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Issue 1, 2010
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Carotenoids can act as antioxidants by oxidizing the superoxide radical anion

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Abstract

The electron transfer (ET) reaction between carotenoids and the superoxide radical anion is found to be not only a viable process but also a very unique one. The nature of the O2˙ inverts the direction of the transfer, with respect to ET involving other ROS: the O2˙ becomes the electron donor and carotenoids (CAR) the electron acceptor. Therefore the “antioxidant” activity of CAR when reacting with O2˙ lies in their capacity to prevent the formation of oxidant ROS. This peculiar charge transfer is energetically feasible in non-polar environments but not in polar media. In addition the relative reactivity of CAR towards O2˙ is drastically different from their reactivity to other ROS. Asthaxanthin (ASTA) is predicted to be a better O2˙ quencher than LYC and the other CAR. The CAR + O2˙ reactions were found to be diffusion controlled. The agreement with available experimental data supports the density functional theory results from the present work.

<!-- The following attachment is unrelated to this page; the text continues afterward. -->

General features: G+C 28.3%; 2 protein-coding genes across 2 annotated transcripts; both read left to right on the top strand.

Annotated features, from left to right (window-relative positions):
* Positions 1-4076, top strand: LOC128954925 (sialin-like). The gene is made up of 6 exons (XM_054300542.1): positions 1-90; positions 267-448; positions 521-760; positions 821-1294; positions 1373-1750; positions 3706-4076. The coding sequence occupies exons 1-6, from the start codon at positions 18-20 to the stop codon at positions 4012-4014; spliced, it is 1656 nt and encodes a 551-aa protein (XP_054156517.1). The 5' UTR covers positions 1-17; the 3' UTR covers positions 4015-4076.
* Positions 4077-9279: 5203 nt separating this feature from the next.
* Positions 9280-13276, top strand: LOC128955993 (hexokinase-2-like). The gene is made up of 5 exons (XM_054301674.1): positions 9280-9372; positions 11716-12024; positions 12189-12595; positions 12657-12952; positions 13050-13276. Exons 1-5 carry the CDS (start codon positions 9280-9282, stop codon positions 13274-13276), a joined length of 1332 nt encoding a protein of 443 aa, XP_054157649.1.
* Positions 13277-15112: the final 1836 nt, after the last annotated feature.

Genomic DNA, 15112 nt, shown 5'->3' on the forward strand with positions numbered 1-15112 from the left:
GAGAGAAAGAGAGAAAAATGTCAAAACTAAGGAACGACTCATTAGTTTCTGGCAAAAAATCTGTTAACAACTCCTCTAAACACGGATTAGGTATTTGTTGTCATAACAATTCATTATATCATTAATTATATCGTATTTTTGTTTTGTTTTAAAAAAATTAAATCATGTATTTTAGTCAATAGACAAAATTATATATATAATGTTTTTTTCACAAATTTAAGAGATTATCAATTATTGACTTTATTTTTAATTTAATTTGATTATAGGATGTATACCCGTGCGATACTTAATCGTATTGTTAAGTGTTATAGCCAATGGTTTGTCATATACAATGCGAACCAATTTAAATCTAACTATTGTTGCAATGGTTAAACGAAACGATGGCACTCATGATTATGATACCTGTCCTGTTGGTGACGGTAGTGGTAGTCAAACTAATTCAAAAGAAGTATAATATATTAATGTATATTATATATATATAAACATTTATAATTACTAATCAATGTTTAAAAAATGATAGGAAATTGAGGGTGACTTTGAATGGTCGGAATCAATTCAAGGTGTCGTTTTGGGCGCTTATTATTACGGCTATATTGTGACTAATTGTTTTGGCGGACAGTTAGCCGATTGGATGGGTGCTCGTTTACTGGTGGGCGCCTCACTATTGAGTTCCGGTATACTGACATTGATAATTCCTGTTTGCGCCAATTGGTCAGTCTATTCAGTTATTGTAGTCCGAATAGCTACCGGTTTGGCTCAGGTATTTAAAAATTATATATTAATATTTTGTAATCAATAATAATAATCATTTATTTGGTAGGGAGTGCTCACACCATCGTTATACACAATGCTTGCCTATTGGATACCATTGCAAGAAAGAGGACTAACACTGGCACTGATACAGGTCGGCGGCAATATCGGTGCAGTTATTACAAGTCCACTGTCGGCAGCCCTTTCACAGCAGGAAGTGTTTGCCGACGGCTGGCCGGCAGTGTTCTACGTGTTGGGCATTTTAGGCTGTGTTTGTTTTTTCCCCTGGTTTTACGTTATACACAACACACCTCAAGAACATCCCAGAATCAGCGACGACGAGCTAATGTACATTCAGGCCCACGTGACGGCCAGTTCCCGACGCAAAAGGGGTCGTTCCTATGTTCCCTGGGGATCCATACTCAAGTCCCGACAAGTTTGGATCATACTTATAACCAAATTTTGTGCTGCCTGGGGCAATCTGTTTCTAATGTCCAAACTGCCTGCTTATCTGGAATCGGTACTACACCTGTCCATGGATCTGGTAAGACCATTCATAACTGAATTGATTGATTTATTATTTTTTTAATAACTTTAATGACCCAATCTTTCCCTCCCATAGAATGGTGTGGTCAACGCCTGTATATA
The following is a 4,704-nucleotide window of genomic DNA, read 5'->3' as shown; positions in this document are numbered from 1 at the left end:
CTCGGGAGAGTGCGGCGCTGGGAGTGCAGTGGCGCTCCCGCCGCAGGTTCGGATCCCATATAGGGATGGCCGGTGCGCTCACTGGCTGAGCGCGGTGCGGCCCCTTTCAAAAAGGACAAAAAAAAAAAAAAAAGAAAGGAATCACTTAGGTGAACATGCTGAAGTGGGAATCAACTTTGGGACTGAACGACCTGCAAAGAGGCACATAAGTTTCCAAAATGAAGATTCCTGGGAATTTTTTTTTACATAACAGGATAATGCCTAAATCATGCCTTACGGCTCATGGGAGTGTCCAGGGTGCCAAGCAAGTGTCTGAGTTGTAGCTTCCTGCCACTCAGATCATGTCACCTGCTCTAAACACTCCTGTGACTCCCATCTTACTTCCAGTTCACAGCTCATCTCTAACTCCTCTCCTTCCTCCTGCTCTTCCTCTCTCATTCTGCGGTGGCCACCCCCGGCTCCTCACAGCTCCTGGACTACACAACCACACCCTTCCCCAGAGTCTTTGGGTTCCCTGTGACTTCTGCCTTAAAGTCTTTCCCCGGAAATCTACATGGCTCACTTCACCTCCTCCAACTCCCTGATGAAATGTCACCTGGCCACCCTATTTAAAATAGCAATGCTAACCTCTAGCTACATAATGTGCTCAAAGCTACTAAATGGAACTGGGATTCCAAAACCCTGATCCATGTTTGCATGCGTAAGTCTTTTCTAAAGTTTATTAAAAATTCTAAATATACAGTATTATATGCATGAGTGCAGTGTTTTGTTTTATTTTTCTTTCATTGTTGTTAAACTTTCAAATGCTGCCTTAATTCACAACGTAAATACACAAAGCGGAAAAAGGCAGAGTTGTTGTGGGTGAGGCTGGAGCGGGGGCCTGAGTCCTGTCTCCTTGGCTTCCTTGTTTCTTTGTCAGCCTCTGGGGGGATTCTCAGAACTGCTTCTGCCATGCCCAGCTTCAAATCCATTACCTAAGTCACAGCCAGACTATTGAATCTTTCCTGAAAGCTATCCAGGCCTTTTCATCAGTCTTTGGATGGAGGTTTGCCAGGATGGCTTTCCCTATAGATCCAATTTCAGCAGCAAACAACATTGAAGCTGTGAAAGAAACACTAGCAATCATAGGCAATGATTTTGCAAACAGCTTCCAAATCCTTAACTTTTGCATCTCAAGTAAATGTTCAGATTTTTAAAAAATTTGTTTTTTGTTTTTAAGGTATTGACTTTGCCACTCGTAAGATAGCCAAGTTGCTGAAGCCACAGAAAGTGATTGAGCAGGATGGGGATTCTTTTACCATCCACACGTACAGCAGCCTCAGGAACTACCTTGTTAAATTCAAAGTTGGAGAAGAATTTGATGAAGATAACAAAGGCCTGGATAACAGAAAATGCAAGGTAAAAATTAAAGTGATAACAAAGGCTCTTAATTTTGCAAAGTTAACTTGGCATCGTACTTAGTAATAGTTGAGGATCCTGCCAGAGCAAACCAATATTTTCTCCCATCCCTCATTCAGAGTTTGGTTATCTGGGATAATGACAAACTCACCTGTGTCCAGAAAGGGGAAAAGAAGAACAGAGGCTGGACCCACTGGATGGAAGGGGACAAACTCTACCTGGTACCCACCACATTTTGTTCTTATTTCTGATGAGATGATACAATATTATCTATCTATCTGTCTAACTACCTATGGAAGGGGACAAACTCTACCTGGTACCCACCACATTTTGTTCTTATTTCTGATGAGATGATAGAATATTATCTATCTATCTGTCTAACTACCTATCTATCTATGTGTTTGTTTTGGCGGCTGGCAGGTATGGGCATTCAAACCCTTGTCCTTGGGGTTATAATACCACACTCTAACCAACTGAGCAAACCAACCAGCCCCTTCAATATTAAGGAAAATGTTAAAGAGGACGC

Graphical abstract: Carotenoids can act as antioxidants by oxidizing the superoxide radical anion

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Publication details

The article was received on 27 Aug 2009, accepted on 01 Oct 2009 and first published on 06 Nov 2009


Article type: Paper
DOI: 10.1039/B917636E
Citation: Phys. Chem. Chem. Phys., 2010,12, 193-200
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    Carotenoids can act as antioxidants by oxidizing the superoxide radical anion

    A. Galano, R. Vargas and A. Martínez, Phys. Chem. Chem. Phys., 2010, 12, 193
    DOI: 10.1039/B917636E

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